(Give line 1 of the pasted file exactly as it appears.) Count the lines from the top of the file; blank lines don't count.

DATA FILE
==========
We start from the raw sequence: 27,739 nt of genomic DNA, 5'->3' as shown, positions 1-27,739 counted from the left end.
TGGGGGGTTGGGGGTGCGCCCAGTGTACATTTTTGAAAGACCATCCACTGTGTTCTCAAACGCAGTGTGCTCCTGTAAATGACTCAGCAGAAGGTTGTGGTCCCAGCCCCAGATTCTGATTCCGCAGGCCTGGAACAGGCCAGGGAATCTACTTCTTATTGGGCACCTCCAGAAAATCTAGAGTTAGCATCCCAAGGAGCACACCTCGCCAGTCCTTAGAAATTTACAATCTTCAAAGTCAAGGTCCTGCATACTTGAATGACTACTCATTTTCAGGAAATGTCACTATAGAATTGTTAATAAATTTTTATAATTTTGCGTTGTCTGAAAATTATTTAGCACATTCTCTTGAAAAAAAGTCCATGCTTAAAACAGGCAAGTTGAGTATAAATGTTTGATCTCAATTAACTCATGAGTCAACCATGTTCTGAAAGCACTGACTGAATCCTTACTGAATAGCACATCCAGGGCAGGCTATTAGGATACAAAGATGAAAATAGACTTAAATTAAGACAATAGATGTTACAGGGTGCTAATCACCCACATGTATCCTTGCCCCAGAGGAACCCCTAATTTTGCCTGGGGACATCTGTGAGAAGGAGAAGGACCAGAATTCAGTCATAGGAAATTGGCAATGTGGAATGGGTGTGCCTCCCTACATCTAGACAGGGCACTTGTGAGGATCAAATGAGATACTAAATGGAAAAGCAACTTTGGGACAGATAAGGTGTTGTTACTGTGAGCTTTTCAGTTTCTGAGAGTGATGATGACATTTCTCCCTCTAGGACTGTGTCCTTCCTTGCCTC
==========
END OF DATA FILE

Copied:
We start from the raw sequence: 27,739 nt of genomic DNA, 5'->3' as shown, positions 1-27,739 counted from the left end.